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David E. DeCosse (@DavidDeCosse) is the director of the Religious & Catholic Ethics and Campus Ethics programs at the Markkula Center for Applied Ethics. His forthcoming book is called Created Freedom Under the Sign of the Cross: A Catholic Public Theology of Freedom for the United States (Cascade 2022). Views are his own.
In this time of a pandemic in the United States, what is going on with the meaning of freedom?
Americans invoke freedom as the reason they refuse to comply with mandates to wear masks or get vaccinated. But the price of the freedom they invoke is higher rates of COVID-19 infections among those refusing to comply with such mandates and their families and communities.
And many of the same Americans who invoke freedom to refuse such mandates also support using government power to restrict the freedom of businesses to require masks or vaccinations for employees and customers.
Many of those who insist on such an expansive view of freedom say we should fight off excessive government power and allow people to deal with the pandemic with personal responsibility. But it’s the very opposite of responsibility to refuse to wear a mask in the face of the clear risk of possibly fatal infection from COVID to oneself and others.
And those who, in the name of freedom from government, insist on using government power to restrict others from commonsense public health measures lapse into an incoherence about freedom and public health.
Of course, freedom has always been the distinctive American trait. But the freedom of pandemic mask and vaccine refuseniks is an extreme and problematic version of this trait.
One of the great philosophers of freedom in the contemporary world, Amartya Sen, can help us see why.
Sen won the Nobel Prize in Economics for his work on development in impoverished countries; he has also made his mark in moral philosophy. He argues that a notion of freedom based entirely on an individual’s opposition to government power has a number of serious shortcomings.
First, he notes, such notions of a pure negative freedom—no government may compel me to wear a mask: I must be free!—are bereft of notions of consequences and of the constraints that inevitably arise from living in an interdependent world. The key thing is simply to have my freedom. Whatever consequences may likely follow from having that freedom—for instance, the increased risk of infection—simply don’t matter. Moreover, my freedom isn’t so much a function of figuring out trade-offs that balance my freedom with the freedom of others in society (for instance, my freedom not to wear a mask is measured against your freedom to go to school without fear of being infected by COVID). Instead, my freedom is from the start a quasi-absolute: I get to do what I want.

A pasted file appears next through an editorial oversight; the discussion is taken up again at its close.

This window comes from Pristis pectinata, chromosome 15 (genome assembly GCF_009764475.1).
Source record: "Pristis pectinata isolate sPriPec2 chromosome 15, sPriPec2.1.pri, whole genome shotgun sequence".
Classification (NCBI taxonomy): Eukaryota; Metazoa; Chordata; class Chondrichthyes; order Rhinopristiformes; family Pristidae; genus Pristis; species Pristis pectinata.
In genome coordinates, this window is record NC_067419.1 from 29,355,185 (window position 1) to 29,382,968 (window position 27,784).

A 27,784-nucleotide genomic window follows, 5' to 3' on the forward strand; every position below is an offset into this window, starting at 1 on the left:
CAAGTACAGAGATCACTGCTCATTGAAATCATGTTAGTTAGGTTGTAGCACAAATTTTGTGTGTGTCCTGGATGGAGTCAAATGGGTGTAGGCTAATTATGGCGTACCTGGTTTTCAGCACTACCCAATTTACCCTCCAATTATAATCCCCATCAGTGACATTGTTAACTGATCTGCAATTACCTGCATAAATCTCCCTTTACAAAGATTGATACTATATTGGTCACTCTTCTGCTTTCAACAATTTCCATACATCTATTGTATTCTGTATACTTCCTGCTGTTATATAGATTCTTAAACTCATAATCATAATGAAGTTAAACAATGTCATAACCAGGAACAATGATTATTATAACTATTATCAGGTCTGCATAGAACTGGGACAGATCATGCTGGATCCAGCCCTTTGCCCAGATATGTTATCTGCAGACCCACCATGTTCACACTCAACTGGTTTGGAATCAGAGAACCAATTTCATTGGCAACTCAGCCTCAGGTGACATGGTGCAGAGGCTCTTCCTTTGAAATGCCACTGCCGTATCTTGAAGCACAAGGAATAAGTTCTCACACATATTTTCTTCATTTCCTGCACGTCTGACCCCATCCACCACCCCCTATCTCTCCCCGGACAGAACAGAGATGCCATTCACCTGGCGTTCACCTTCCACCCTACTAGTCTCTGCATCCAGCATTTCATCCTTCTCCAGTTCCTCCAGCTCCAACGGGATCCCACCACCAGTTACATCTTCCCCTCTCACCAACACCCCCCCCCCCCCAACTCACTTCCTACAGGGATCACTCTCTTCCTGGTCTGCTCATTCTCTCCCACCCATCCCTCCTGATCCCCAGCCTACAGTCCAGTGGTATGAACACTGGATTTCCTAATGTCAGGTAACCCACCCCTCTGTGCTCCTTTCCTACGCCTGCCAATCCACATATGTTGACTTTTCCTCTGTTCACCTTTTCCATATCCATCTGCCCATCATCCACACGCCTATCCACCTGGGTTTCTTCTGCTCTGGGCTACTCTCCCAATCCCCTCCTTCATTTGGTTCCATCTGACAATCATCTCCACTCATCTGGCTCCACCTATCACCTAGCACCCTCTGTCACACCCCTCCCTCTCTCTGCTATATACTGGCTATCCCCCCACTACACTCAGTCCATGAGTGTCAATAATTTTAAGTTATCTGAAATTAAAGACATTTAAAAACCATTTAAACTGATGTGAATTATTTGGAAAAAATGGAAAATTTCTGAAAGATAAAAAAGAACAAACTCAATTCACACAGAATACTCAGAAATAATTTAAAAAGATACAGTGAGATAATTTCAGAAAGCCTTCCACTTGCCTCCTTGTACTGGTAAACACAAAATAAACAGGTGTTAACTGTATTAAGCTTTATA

Sen helpfully situates this pure negative freedom in terms of control, constraint, and power. Liberty as “control” refers to “the extent of the control that [a person] has over decisions in certain specified spheres.” This means that one is free only to the extent that one personally exercises such control—not a bad way to describe the refusal on the basis of freedom to wear masks or get vaccinated. The “constraint” view of liberty is an offshoot of the control view. It, too, is concerned with power wielded by oneself. But, more specifically, this view refers to the “constraints imposed on others, stopping them from reducing a person’s control.” This isn’t a bad way of describing the effort to use government power to restrict institutions from adopting mask or vaccine mandates: The restrictions on institutions from adopting mandates are constraints imposed to protect the freedom of personal control desired by refuseniks. As Sen sees it, pandemic refusenik notions of liberty are based on the notion of liberty as control and use the notion of liberty as constraint in order to protect liberty as control.
Sen also notes that the control notion of liberty does not exhaust the scope of freedom. One can have freedom as power without having immediate control and personally exercising that power. The dynamics of modern social structures and interdependence frequently mandate that issues of freedom pertain to matters beyond one’s immediate personal power. Thus, for instance, Sen says that it is not possible to control all factors that affect one’s morbidity or mortality in the face of epidemics or pandemics. But that impossibility of complete control does not eliminate all issues of freedom at stake in avoiding epidemics or pandemics.
We need to recover a more coherent American notion of freedom—a notion that makes sense of our freedom not to be infected by COVID-19. Sen’s philosophy of freedom shows us how to do so.